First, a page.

There’s nothing like enslavement by brutal alien overlords to bring people together, right?
Or at least in most science fictional scenarios. But in Peace Warrior, author Steven L. Hawk takes that classic story set-up and turns it around. Excepting John Lennon (rest in peace, btw), most of us probably can’t imagine a world without war, hatred, poverty, misery, and all-around horror headlining the news every night.
Grant Justice is one of us. He swears up a storm even when he’s not directing military maneuvers in one of earth’s endemic wars. He’s a good guy who can handle a gun who happens to die in a particularly gruesome manner (insert description here of shattered bone and bloody, ragged stumps where limbs used to be. Oh, and drowning).
But 600 years from now, when a young N’mercan scientist resurrects him with the power of cryogenics, Grant Justice is a social deviant, a dangerous “Violent” far removed from the Peace-loving culture of the distant future. And seriously, those future humans need to chill out. “What the fuck?” are entirely acceptable first words for a guy whose consciousness has been drifting in a deathly abyss of memories for the last six centuries.
But the world Grant wakes up to isn’t anything like what he remembered. And it’s probably more of a shock than waking up in 1410 would be. At least people swore back then. But Hawk has created a world where world peace has been achieved and beauty pageant contestants have to think of some new cliché to talk about (insert gasp!).
Peace isn’t just some geopolitical goal either—it’s a lifestyle. Welcome to Planet Pacifist, where the “verbal violence” of a bewildered “What the fuck?” is enough to excommunicate a time traveler from society. Oh, and where an alien race called the Minith enslaved earth’s entire human population to die in the millions mining for natural resources—and did it without quashing a single rebellion. Why? Because there weren’t any.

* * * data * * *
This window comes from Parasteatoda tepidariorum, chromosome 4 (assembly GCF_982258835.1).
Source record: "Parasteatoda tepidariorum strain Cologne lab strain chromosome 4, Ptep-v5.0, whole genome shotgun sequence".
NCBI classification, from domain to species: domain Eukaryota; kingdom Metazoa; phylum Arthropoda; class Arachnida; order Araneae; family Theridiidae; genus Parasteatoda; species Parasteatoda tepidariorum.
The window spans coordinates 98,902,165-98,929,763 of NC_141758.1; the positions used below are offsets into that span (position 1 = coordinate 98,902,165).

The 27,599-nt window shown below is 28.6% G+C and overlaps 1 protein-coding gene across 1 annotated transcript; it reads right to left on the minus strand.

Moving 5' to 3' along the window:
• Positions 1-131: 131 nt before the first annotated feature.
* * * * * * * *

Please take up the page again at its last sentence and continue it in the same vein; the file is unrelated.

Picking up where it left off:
The appropriate response here would, indeed, be: What the fuck? I mean, ABC has a Catholic priest becoming a terrorist to fight alien subjugation (and it’s awesome).
Humankind’s last hope is the revived warrior with the violent psyche of a twenty-first century human, good ol’ Grant Justice—and while the name reeks of cliché, Peace Warrior doesn’t. There are a very few weak points (the Grant-Avery love interest subplot happened a little too fast, perhaps), but Hawk makes his story, characters, and future world entirely plausible.
Good science fiction tells a captivating story, making readers empathize with believable characters and tense with anticipation as the story builds to a climax. Peace Warrior does all this, hands-down. The book had barely started before I was entirely invested in the success of Grant and his army of Violents. Example: the other day I was reading in my sister’s room while she painted. When I cheered out loud, she asked simply: “Did Grant kill another alien?” Hell yes he did! And I, well how could I not be with Team Human?
There’s nothing like good storytelling—but great stories go deeper than that. Science fiction can take us into the far future, but the best SF reflects the present world too, incorporating contemporary social issues and ideas into the plot itself (there’s nothing worse than a preachy novel, after all). Peace Warrior is a damn good story, even as Hawk raises complex issues about Nature vs. Nurture and the role of violence in society.
I’ll be concise to sum up, because I think that’s how Grant would want it: Rebel humans are super badass, and Peace Warrior is a great book.
Peace Warrior is available as an ebook on Amazon for $2.99.